Sad Lessons from the Land of the Rising Sun

     The recent devastation created by the earthquake and subsequent tsunami, and its effect on the  already battered economy and self esteem of Japan is hard to watch.  The damage will take years to unravel, and the rapidly aging population may simply lack the energy and will to see through to the end the immense effort required to restore the foundations of a flourishing economy.  The damage created by the natural disaster was severe, but certainly not the index blow.  Japan has been under several decades of misdirected investment and Keynesian philosophy that left it wide open to the final blow of that cascading wave of water.   A clear example of what not to do to a vibrant economic process is present for all to see, but the current caretakers of the American economy seem to have paid the lessons no heed and, in an unconscionable way appear determined to repeat Japan’s mis-steps on an ever more massive scale.

      The troubles for Japan in the late 1980’s were set into motion at the very point at which the Japanese economic miracle was being heralded as an unstoppable force and the successor to post world war America’s place as the world’s pre-eminent world economic power.  Article after article heralded Japan’s example as one America would do best to emulate or face has been status.  This was smart capitalism, with government support of fledgling industries, cradle to grave guarantees to the worker who gave his life long loyalties to his company, and teamwork and equal credit and reward instead of entrepreneurial incentive and unequal outcomes.  The Japanese behemoth had become the second largest economy in the world, and was rapidly closing on the largest, with a combination of creative industrial efficiencies and the outsourcing of mundane work and production to the little Asian Tigers of Korea, Thailand, Malaysia, and even China.  The United States with its reliance on individual work ethic, nasty competition, market self corrections, and unequal reward seemed terribly outdated.

     The parallels with cresting Japan of 1990 and our own current direction is ominously similar.  The problem began with the bursting of a grossly over inflated real estate bubble in Japan, and the intolerable strain on the banking industry leading to bank default under the pressures of abandoned or intolerable loans.  The result was a deep recession which brought the government to fore in its presumed role as Japan’s guarantor of success.  The political elites in Japan determined the way out of the crisis was a sustained enormous stimulus, with the heaviest injection into Japan’s infrastructure – roads, bridges, planes, and trains.  Japan’s debt rapidly ballooned as “investments” progressively lost their targeted appearance and politicians eager to please their constituents provided the funds for airports with no passengers, bridges with no traffic, trains with no economic basis, and roads to nowhere.  The Japanese government dumped over 2 trillion dollars between 1991 and 1995 on government targeting projects with little rationalization for their need or their success.  The result to the Japanese economic recovery of that enormous public investment – just about nothing.  The hidden result was the majority of investment went to rural areas and local construction companies, with almost no connectivity to product, and an inverse effect on private enterprise by driving out private investors.  It seemed the government proved absolutely incapable of “predicting” economic winners, settling for political rather than economic considerations.  The result of all the spending? An incredible debt accumulation 180% of Japan’s gross domestic product and a two decade stagnation of the economic miracle, with an economic growth of only 3% of GDP over the twenty years of 1991-2010 compared to 444% growth from the previous twenty years of 1971-1990.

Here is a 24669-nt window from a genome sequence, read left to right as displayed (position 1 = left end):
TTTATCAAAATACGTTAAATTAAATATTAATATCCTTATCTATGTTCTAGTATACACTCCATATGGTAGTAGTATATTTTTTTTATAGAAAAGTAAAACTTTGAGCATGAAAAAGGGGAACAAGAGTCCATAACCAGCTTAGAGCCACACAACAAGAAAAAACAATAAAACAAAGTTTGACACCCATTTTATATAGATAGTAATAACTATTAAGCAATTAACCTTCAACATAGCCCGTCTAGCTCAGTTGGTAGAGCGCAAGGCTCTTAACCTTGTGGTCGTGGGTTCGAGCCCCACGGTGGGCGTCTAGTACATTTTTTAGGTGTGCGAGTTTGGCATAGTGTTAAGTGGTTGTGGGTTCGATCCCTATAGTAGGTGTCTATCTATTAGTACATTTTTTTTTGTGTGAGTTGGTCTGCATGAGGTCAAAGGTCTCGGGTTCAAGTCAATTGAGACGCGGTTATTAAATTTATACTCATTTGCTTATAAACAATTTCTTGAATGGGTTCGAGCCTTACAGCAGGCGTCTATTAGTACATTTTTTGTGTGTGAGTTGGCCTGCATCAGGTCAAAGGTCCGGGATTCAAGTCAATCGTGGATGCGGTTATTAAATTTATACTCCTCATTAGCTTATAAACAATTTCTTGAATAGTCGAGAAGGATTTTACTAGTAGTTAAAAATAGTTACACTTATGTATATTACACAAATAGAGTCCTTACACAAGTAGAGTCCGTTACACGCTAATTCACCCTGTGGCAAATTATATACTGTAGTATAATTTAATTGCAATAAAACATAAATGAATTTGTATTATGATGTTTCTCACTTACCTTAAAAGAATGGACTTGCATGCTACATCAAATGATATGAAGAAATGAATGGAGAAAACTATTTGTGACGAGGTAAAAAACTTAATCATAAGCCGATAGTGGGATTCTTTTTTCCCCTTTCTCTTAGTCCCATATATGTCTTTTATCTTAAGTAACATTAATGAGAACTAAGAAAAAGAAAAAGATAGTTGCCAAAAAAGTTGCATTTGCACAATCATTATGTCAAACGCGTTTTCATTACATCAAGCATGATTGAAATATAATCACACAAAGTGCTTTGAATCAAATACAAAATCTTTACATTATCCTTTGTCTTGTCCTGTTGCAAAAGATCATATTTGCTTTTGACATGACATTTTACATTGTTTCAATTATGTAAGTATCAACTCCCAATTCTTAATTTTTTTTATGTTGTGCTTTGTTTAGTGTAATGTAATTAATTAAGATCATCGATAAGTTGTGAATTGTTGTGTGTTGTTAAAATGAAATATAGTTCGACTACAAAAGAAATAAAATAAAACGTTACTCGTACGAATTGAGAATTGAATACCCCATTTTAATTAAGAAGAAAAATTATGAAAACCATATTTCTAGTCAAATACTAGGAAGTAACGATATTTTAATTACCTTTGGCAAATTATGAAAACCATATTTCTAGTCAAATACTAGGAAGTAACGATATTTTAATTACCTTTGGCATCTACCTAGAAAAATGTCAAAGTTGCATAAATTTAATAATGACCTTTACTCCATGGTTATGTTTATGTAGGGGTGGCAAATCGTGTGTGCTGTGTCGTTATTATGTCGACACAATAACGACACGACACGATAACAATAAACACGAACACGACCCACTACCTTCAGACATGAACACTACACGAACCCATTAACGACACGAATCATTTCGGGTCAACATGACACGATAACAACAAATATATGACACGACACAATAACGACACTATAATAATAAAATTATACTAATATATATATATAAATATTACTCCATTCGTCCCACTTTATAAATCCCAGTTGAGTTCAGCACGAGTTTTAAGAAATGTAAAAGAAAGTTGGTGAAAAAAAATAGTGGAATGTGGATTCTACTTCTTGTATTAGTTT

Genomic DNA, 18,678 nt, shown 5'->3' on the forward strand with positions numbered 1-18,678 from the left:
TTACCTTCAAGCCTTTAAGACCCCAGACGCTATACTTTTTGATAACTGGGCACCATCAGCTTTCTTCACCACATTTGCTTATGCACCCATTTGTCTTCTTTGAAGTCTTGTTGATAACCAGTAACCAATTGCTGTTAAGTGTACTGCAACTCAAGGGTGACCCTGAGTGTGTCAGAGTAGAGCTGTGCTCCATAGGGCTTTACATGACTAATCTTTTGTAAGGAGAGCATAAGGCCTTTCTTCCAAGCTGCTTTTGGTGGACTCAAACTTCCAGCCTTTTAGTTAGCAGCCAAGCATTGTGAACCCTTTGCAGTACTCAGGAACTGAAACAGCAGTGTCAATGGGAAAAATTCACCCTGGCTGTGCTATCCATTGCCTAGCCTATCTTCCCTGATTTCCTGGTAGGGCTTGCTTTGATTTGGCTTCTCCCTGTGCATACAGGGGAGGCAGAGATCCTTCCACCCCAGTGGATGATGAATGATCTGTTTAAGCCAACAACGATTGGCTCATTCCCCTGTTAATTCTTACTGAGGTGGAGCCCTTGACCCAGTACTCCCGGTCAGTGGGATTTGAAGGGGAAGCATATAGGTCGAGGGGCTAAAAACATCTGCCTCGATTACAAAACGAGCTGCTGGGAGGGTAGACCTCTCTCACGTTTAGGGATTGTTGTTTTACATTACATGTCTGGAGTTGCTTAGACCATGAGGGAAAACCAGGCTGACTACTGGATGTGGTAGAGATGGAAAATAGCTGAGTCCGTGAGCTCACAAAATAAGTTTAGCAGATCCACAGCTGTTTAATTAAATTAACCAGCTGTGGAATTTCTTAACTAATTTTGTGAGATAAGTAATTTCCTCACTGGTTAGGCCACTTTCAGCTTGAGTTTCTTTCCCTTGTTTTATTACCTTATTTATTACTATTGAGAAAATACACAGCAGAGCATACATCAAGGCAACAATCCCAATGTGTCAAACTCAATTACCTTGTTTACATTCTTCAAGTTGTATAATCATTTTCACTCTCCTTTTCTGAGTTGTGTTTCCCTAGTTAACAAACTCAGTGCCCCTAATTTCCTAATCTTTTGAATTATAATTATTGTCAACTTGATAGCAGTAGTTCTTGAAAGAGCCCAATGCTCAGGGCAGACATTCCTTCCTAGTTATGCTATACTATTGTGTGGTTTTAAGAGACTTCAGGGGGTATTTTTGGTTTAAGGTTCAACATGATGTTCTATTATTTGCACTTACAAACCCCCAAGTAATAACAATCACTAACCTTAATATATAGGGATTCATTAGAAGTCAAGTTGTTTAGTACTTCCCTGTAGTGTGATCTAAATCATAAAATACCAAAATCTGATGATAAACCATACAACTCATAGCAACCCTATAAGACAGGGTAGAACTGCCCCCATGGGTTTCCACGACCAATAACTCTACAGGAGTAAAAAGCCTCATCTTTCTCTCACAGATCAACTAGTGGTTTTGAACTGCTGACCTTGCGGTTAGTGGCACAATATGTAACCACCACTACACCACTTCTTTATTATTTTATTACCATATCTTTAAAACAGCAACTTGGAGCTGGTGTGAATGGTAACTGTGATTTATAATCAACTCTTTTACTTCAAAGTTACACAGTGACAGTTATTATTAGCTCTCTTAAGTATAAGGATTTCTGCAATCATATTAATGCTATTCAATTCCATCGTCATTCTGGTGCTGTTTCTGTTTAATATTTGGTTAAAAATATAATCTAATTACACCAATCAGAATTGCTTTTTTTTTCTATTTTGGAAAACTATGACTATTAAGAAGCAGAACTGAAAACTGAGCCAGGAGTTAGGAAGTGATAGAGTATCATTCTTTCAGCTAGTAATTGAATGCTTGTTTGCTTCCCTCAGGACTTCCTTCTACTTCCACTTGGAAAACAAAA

A fascinating article, in of all places the New York Times, was published in 2009 was written by Martin Fackler at the time the Obama stimulus was put forth, reviewing the history of the Japanese experience, and mentioning the republican party’s concern that utilizing governmental stimulus rather than unshackiling private enterprise could lead to similar results.  The warning was telling – over 3.6 trillion dollars of debt spending stimulus to deal with the presumed crisis of a mortgage bubble over the last two and one half years has resulted in net job losses, cascading debt, targeted investment in non-market supported industries, and stagnant economic recovery with the risk of a double dip recession looming.  The reaction of the government and Keynesian supporters such as Paul Krugman ?  The stimulus may not have been “large enough”, trains and windmills will save the day, and taxing the rich appropriately will pay for the burgeoning investments. A close look at the tax totality puts the premise to shame.

     History tells us that mistakes are repeated, not by ignorance of the past, but in willful disregard of the lessons learned. Once again a mighty economy is being progressively brought to its knees by a government that thinks it knows better, and can be fairer than natural forces in correcting inequities. It is embarrassing that intellectuals continue to fall for this loser of an economic philosophy that has done more damage to the average individual than any army of vicious capitalist roaders. The public is slow to understand, but understand they must. Leaders that recognize human nature, not those who rail against it, are a priceless value, that continues to be under-appreciated. It seems it takes a village to wreck what every individual in the village struggled so hard to build. Pick your leaders carefully in the coming months, or we will soon have the chance to look up in a few years and wonder what the tsunami was that hit us.

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